You face is music to my hears:
Your grave voice is my choice of right:
Your body thin is skin easily enough:
And the stuff of your brain is such clever tough
All I want of you is the lasting thrive
Of life around you.
My recent visit to Belfast showed me the kind of muscular beauty I love in any city or urban space.
And then, towards the end of my stay there, I ventured over to Queen’s University. I had a fab Guinness in the SU Speakeasy bar; a grand fry in the Other Place nearby, the following day; wonderful walks around campus; bought a primer on Criminology at Blackwell’s; and generally fell in love with evident history and reputation.
But what really blew my mind away were two buildings of such profound contemplation that the peace I found there – as I am remembering it now – can only make me a tad weepy in hindsight.
The first – visited second – was the postgraduate School of Law building: curiously unsigned from without, and entirely sensible and embracing from within. I spoke with a very gentle and softly spoken woman, who provided me with contact details for further information. I went to the website yesterday: I now have a clearcut, absolute goal – achieve a 2:1 in my Master, taking the time I need to do so, and then researching at PhD level in a place I could only dream of being at a year ago.
The second was the wonderful wonderful McClay Library. Oh, what a dream of a building and space. And then inside, on the first floor, to the right as you come out of the lift, the astonishing C.S. Lewis Reading Room. I wrote a poem whilst sitting there; and I wrote it in the presence of a beautiful young woman who reminded me so much of the beautiful Belfast woman the poem was about. The woman who, if nothing else, has been my all-too-real muse over the last thirteen months.
And I realise my future lies in my future; and I realise there is so much I must discard from my past that I really don’t know where to finish.
But at least I have started. At least I have started.
The question he posed wasn’t Shakespeare’s at all.
It wasn’t being or not being:
the master was quite wrong.
“To be or not to be” was a solitary question.
He didn’t want to live alone.
Alone wasn’t his thing any more.
He wanted to be an artist with muse he could
touch, and smother and love and
take with an abandon she’d abandon her everything
in order to acquire: and he wanted her to acquire
him; he wanted to be owned; he wanted that
person to own him and want the body
he now had, battered and bowed – but
desperate for her lips and her ears and her neck,
and her long thin ankles, and the eyes that danced,
and the romance in her mindful sex and
teasing fingers, and the ways she knew how to
make his brain tingle: all he needed, in fact,
was to see her face, and he was no longer
sure if the same was for her, but if she did
meet him again, he’d surely be hers.
And the question the master should
really have asked was:
“Are or not are – let’s do whatever together.”
Why do they always say have your cake and eat it?
Shouldn’t it be a case of have your cake or eat it?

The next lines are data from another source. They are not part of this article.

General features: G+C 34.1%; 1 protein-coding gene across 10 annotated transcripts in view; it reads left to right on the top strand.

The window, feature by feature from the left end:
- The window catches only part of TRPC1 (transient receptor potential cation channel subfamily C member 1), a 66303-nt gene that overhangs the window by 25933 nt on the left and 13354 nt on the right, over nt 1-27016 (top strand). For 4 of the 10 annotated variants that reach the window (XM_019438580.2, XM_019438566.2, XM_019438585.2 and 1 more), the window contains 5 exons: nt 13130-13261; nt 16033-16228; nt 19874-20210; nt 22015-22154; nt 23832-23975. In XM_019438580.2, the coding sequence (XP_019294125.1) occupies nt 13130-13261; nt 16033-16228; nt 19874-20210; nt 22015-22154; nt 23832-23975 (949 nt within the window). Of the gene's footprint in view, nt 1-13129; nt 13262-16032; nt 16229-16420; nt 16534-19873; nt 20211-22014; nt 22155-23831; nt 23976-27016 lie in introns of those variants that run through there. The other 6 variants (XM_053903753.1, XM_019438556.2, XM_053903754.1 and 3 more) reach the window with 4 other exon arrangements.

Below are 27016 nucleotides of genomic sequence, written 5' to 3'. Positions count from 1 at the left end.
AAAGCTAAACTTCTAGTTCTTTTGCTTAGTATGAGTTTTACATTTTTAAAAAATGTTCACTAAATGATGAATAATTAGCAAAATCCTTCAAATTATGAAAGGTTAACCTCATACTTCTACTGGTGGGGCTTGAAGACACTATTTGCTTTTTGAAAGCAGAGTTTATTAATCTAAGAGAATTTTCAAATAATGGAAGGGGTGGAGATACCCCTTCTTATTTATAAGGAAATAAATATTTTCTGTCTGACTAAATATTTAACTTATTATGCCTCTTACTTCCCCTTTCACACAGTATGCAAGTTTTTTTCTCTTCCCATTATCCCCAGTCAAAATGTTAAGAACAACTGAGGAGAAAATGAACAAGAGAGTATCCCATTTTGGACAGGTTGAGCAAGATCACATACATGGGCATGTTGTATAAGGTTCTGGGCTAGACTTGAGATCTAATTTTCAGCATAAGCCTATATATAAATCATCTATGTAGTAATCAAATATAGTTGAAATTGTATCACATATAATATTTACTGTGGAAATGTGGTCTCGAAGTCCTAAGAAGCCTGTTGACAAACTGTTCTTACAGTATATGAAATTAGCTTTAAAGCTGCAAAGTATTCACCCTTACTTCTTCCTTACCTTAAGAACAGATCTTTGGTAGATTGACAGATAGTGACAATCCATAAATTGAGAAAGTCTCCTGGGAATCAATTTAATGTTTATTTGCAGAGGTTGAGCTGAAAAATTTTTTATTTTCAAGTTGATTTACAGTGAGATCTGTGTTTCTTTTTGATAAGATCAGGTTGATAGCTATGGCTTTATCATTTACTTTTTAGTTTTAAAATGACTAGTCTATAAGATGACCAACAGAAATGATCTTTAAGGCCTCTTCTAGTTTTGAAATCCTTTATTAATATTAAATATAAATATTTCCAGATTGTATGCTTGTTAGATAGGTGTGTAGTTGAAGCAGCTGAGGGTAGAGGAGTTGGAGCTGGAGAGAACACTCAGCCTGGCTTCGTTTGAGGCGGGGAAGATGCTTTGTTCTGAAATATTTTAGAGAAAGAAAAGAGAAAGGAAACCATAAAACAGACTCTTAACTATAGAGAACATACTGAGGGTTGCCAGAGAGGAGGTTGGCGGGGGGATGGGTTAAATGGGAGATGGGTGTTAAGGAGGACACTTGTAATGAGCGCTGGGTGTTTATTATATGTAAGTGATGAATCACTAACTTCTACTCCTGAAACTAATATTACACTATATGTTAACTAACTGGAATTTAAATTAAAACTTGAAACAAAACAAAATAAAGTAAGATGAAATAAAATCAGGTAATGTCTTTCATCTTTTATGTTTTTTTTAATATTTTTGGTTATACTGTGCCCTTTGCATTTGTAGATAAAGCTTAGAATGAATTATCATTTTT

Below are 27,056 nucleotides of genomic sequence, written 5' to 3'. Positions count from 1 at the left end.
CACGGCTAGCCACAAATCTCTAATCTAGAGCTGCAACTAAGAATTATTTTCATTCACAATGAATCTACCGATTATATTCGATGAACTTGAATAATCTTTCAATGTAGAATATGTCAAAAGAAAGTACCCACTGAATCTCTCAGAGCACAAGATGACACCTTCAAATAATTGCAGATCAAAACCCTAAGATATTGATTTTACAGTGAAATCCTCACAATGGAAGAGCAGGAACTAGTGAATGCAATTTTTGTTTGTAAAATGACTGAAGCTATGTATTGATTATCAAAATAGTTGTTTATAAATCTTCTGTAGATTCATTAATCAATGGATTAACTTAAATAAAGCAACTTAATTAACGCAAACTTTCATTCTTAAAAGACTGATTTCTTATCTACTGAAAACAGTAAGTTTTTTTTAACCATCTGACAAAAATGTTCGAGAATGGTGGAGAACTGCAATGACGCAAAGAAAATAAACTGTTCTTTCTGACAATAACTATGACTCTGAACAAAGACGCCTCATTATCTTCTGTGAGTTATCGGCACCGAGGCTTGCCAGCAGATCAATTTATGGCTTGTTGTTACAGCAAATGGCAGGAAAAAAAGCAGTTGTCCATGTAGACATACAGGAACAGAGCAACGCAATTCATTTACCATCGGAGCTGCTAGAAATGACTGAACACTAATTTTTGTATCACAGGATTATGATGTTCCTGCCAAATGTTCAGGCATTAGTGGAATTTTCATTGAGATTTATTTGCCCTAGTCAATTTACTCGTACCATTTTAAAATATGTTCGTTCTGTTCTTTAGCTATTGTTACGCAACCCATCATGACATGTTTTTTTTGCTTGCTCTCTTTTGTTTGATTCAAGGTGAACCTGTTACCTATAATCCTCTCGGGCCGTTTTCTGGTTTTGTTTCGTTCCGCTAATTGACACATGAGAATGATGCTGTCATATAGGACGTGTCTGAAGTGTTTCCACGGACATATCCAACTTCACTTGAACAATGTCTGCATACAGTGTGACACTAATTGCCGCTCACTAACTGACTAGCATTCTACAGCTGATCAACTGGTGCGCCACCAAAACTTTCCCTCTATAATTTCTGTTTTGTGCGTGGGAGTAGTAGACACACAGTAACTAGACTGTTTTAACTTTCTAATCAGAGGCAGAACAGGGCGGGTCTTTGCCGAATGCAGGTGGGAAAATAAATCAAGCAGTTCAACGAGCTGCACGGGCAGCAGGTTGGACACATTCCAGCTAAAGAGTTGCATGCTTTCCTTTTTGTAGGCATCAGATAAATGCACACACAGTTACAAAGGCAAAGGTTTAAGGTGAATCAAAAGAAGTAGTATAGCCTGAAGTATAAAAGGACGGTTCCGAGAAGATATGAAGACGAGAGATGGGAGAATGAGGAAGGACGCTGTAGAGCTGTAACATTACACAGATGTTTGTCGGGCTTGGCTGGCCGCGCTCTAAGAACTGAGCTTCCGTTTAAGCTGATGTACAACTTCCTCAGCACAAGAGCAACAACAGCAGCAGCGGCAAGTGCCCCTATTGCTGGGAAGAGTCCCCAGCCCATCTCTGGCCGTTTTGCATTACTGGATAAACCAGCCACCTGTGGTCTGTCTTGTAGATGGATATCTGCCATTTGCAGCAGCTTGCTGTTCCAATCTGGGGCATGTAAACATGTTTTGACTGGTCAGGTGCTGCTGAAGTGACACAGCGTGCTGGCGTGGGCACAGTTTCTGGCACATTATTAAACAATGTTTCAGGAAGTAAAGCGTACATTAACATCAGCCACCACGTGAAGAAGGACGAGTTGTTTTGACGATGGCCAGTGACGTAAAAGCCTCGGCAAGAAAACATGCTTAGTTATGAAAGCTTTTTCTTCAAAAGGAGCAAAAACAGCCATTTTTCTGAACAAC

Or, on the other silver platter, eat your cake and have it –
where have means eat rather than possess it?
Life, in a way, is very like that cake.
Multiple options which confuse and bemuse.
Even the syntax of such multiple options doesn’t half
flatly refuse to lay itself out clear.
And I no longer want to square circles as before;
as once I might have needed to grandly proclaim;
as once I clearly needed to.
But listen, dear universe – listen and advise:
is my art worth any sacrifice – or am I mediocre
beyond trivial measure? Or can the sacrifice, even now,
if worthy of art I mean, still be made in a squaring of wagon-trailed
circles, which command pioneering movement?
I’d love to know not where to go, nor who might be
waiting, nor even if no one rightly cares any more
for what are ridiculous thoughts at nineteen to a dozen (although I do
have to say I prefer twenty …).
I’d far rather love to know if anyone really thinks
it’d be better for me to give up what I’m doing, because
in simple artistic terms of critical bent, I’m halfway round a curve
looking for idiocy all the time.
And talking about oneself, and talking about others,
has helped me recover – I think – a semblance of myself
but I realise, right now, I can’t do this art stuff without talking about
others who might sensibly object.
And if talking about others who might sensibly object
is all I know how to do in the art that I do, and this is
quite wrong, and I am out of work, like coffee machine in corporate
pecking order, maybe the art that’s been lost
all these years I’m alone, and without beloved contact
with the muse of my life, must continue to be unmade
as much as it can. For what right do I have to uncover the sadness
that drove me to madness and the cell I am in?
I wonder, as I do, if pain is [f]actually needed
for art to cre-
mate, or otherwise conjoin, the misery we feel
which drives us on to wonder, as I shall
will myself now beyond a doubt, whether
truth is to be found
only in loss – or if happi-
ness and gay pursuit can bring
about a routing of pain to such an ex-
tent we can shroud this thing we call death
Really, all I want to know is if the pro-
spect of a life in art requires us to
hurt ourselves in sav-
chisms of abys-
ms which defend our right
to up the price of what we do – of
everything we do.
And really, all I want to
know is if comm-
engineer – without sneering at all –
the practice of art
to such an ex–
tent that together we’d work and
at the same time be
trees of passing hierarchy which heavily de-
tramp our souls so
forgotten and recalled, and easily neglected
by other challENGINE: that other band of tightening
noose around the life we
loosen without thinking that thinking is
precisely what we need to tighten
grips on tips of living life before we lose
a chance, a favour: the colour of love.